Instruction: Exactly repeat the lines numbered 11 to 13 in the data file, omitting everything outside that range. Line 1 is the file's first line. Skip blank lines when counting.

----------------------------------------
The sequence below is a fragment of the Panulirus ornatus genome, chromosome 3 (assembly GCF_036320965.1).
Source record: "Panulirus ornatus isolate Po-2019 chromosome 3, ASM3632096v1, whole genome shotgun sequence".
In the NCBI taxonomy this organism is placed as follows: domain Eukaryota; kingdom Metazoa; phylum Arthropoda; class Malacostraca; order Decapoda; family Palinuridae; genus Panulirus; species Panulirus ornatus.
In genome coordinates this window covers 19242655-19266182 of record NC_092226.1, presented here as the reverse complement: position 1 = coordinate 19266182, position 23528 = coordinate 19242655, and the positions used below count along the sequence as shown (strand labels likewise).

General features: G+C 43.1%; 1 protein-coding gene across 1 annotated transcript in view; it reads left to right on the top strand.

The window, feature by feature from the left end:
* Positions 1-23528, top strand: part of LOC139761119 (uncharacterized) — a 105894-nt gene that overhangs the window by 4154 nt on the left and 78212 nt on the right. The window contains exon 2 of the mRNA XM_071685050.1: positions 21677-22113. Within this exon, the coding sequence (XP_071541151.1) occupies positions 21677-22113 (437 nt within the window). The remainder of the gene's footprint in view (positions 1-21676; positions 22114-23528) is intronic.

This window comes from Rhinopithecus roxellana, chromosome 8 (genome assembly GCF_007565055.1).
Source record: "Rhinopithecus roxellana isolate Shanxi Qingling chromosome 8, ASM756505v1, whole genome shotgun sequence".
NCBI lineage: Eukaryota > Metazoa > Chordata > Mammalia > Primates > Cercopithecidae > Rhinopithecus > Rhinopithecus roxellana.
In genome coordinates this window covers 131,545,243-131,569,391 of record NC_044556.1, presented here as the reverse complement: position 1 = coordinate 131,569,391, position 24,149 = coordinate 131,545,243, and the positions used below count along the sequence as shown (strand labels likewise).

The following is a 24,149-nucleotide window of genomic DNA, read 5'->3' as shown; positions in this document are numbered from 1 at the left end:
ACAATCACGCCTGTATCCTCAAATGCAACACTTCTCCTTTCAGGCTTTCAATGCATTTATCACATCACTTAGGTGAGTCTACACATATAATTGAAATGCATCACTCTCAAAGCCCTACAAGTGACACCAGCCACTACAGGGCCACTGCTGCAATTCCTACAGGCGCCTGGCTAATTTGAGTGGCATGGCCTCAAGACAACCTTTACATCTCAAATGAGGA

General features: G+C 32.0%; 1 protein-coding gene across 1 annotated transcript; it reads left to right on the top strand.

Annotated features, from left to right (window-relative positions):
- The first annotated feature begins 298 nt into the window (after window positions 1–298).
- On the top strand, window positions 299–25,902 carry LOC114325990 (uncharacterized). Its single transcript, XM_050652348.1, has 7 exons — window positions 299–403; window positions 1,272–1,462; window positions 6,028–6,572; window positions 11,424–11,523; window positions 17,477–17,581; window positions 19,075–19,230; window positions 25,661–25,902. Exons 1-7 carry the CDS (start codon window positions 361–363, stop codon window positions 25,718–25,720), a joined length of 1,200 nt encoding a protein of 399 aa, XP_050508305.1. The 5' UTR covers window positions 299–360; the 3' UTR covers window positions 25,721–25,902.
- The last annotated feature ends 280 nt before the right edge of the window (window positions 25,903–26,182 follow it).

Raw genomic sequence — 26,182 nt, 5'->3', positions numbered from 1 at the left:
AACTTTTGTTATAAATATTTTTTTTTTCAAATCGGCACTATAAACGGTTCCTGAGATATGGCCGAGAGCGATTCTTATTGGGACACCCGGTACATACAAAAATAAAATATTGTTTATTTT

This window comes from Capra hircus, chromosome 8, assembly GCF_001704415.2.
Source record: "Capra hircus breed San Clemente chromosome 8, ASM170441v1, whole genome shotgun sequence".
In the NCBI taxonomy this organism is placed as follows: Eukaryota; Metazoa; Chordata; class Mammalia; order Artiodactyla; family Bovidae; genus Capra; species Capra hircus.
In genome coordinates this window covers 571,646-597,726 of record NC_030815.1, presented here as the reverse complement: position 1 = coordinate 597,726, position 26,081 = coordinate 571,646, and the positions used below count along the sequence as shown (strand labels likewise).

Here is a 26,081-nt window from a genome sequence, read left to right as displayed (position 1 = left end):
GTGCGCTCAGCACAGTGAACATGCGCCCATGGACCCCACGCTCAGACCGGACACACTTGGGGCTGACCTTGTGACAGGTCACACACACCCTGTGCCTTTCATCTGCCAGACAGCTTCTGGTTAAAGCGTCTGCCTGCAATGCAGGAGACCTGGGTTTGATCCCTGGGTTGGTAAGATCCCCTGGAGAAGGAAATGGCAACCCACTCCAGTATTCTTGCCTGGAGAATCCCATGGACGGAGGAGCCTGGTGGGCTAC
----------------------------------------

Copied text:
In genome coordinates this window covers 131,545,243-131,569,391 of record NC_044556.1, presented here as the reverse complement: position 1 = coordinate 131,569,391, position 24,149 = coordinate 131,545,243, and the positions used below count along the sequence as shown (strand labels likewise).

The following is a 24,149-nucleotide window of genomic DNA, read 5'->3' as shown; positions in this document are numbered from 1 at the left end:
ACAATCACGCCTGTATCCTCAAATGCAACACTTCTCCTTTCAGGCTTTCAATGCATTTATCACATCACTTAGGTGAGTCTACACATATAATTGAAATGCATCACTCTCAAAGCCCTACAAGTGACACCAGCCACTACAGGGCCACTGCTGCAATTCCTACAGGCGCCTGGCTAATTTGAGTGGCATGGCCTCAAGACAACCTTTACATCTCAAATGAGGA